The Ultra Lite Beehive Kiln: The Ultra Lite has a 3" diameter heating element. Silver clay pieces should not be placed directly on the heating element. For silver clay firing, the Ultra Lite requires special ceramic inserts placed on the heating element, and to control the temperature, the optional temperature control is needed. The kiln can run extra hot in areas where voltage is higher than 110V. The kiln is normally operated with the lid on to create the highest temperature, but in places where voltage is higher than 110V (in the US voltage ranges from 110 to 120V), it can run hotter than 1650F, which will melt silver clay. In this case, the lid is left off.

Firing Screen: Used as a kiln shelf for the Amaco kiln. Place the screen on top of the kiln chamber, or fold the corners of firing screen down 90 degrees so it fits into the firing chamber of the kiln. The folded corners will act as the legs for the firing screen. Place the silver clay items on the screen, cover and turn the kiln on. Set your timer and add 15 minutes to compensate for the time needed to heat the kiln to temperature. After the firing is complete, unplug the kiln and allow the pieces to cool a few minutes before removing with fibergrip tweezers.

Fibergrip Tweezers: Use to pick up and move hot silver clay pieces.


Stove Top Firing

Limited to small, flat pieces, no larger than a quarter. A firing screen is placed over a gas burner. The burner is turned on to locate the places where the screen glows. Note the spots, then turn off the heat. Silver clay items are placed on the "hot spots" with fibergrip tweezers and the heat is turned on again. Timing begins immediately. Fire for no less than 10 minutes. Do not attempt to bend or form stove fired silver clay.
 Fine Silver clays



Hand Held Butane or other Torch

A small butane, propane or jewelers torch is used to heat and maintain a salmon colored glow to the silver clay piece. The torch is raised to reduce heat and lowered to increase heat and maintain the proper sintering temperature. Fibergrip tweezers are used to turn larger pieces and rings for proper sintering on both sides. A hand held torch can also be used with a high temperature firing dish and fiber blanket for firing beads and other items needing support. Since firing tends to be very short (2 to 5 minutes), the strength of the pieces are much less than those fired in a kiln for 2 hours. Do not attempt to bend or form torch fired silver clay.
 Fine Silver, Copper clays


Hand Held Butane Torch: Also called a micro torch or creme brulee torch. Must be able to reach and maintain a temperature of at least 1110F. Always use at least a triple refined butane gas. Anything less than a triple refined butane will quickly clog the flame nozzle and render the torch useless. Good quality butane can be found at plumbing supply, jewelers' supply and cigar stores. Some kitchen supply stores and home improvement stores carry a quality butane as well. Note: if the can does not say "triple refined", it isn't!

Soldering Board or Kiln Shelf: Any type of kiln shelf or soldering board can be used for torch firing. Place the shelf on a heat-proof surface. Place the silver clay object on the shelf and heat to a salmon colored glow and hold for 2 minutes minimum.

Fibergrip Tweezers: Used to move and turn pieces while hot.



Carbon Firing

When firing copper-bearing clays, a special high-temperature container is needed. The container is used to hold activated carbon. Items to be fired are buried in the carbon, covered with a lid and the whole unit is placed in the kiln, ideally on kiln posts to allow for heat circulation. If the kiln is not large enough to accommodate posts, the pan can be fired on the kiln floor.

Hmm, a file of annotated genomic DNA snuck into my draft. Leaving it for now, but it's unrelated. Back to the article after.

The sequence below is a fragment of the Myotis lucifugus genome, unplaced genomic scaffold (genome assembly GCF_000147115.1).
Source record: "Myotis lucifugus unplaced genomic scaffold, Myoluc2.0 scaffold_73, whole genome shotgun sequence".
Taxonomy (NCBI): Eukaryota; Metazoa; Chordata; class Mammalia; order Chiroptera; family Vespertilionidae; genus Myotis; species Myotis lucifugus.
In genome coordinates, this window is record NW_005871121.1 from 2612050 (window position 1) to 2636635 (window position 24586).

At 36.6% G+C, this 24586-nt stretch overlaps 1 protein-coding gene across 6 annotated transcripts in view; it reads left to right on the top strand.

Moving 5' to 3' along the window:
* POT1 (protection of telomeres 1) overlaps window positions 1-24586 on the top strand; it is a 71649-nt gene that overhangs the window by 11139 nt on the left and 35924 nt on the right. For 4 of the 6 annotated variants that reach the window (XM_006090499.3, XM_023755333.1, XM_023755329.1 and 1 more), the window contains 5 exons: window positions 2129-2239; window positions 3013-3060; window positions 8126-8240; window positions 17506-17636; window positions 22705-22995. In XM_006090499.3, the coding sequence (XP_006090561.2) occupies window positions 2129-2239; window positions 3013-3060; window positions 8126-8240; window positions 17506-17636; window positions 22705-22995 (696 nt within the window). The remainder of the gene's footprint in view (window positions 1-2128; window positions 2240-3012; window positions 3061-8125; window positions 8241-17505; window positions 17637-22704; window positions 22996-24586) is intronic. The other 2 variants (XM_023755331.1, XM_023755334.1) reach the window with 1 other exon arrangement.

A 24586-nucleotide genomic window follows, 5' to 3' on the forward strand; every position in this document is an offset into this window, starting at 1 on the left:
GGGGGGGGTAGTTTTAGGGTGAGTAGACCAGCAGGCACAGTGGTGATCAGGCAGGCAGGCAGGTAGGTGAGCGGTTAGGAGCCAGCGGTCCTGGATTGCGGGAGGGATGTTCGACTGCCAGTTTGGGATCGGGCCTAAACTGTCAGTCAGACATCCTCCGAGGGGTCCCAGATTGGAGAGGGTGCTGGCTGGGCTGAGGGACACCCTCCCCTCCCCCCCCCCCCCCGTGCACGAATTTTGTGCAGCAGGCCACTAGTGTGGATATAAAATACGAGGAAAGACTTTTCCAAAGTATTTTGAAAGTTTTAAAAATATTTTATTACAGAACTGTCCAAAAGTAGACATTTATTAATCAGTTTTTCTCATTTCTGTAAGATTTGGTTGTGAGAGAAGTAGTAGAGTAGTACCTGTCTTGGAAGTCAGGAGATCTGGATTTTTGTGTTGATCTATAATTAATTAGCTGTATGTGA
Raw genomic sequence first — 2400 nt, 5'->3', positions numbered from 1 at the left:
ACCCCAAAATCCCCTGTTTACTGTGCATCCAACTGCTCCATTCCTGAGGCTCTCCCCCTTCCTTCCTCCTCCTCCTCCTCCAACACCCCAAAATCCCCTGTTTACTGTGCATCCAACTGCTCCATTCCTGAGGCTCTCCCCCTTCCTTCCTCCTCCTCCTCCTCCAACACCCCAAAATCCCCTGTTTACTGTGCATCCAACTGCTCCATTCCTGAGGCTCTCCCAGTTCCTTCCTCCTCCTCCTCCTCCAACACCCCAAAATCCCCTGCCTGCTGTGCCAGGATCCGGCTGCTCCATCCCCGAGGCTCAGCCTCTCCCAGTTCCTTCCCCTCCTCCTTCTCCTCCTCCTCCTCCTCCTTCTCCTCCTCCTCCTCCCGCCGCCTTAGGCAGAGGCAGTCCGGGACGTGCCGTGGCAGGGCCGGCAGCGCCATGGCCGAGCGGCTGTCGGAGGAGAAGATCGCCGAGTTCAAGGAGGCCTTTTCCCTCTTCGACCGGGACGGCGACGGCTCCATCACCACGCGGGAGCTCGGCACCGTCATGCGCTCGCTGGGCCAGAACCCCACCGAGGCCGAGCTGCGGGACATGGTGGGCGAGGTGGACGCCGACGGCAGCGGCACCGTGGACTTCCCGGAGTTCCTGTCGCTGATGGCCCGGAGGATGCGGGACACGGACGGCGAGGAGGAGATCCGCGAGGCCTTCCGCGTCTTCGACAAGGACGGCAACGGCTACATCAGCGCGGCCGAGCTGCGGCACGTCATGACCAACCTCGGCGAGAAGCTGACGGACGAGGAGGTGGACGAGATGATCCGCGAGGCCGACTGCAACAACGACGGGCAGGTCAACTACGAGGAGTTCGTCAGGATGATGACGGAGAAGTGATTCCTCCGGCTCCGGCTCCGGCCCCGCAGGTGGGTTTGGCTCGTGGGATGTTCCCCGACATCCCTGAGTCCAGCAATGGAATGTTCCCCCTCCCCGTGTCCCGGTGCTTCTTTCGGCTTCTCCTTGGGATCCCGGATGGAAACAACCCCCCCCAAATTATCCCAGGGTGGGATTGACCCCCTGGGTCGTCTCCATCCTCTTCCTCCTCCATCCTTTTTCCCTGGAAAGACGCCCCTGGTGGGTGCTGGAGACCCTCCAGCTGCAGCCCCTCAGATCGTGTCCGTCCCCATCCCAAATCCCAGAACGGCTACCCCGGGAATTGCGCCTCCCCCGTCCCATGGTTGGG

Used with: Silver Alloy, Bronze, Copper clays


Firing Pan: The type of pan normally used is called a Bain Marie or Steam Table pan. They are a heavy gauge stainless steel containers that are available in a tall or short version. The drawback to this type of pan is that it flakes in the kiln, called "spalling", which makes quite a black, sooty mess. The kiln must be vacuumed after each firing to keep it clean. The pan will spall even after it has cooled and been removed from the kiln, so the work area will also need to be cleaned.

Firing Fork: When using a firing pan, a firing fork is used to handle insert and remove the pan at a safe distance from the heat.

No-Flake Firing Box: This is a firing box that is made from No-Flake Firing Foil, which is a special high-temperature material that does not spall. It will darken, but it will not make the mess that the standard stainless steel pans make.

Firing Tongs: When using a No-Flake Firing box, firing tongs are used to move the box in and out of the kiln.

Activated Carbon: Activated carbon has the unique ability to adsorb oxygen, and what a lucky break for metal clay artists! The entire reason that metal clays containing copper are tricky to fire is because copper oxidizes very quickly when it's heated in the presence of oxygen. Since we are surrounded by oxygen, it means that any time copper is heated with a torch or in a kiln, it's going to oxidize and turn black.

By burying copper-bearing clays in activated carbon, the metal is protected from oxygen and therefore from oxidation during the firing process. Certain types of activated carbon are used for certain clays, and you'll need to be very careful where the carbon comes from because some do not work at all with metal clay. Be sure to use a carbon that has been tested for metal clay work to avoid firing failures.

Each type of carbon has certain properties, most notably, the color of the resulting metal.

Activated Carbon - Coconut: It doesn't smell like coconut, but it's made from coconut shells. This carbon gives a clean, satin finish to the metal and no patina.
Used with: Silver Alloy, Bronze, Copper clays

Activated Carbon - Coal: Derived from coal, coal-based carbon is known for the colorful satin patina it imparts to bronze clay that results from elements natural to coal.
Used with: Bronze, Copper clays (no patina on copper)

Magic Carbon: This is a special carbon that gives an antique patina to bronze and copper clay. It can be used with silver alloy clays, but will results in a slight patina that polishing away during finishing. Magic Carbon is known for its ability to fire original BRONZclay in a fraction of the normal firing time and allows copper clay to be fired at a lower temperature.
Used with: Silver Alloy, Bronze, Copper clays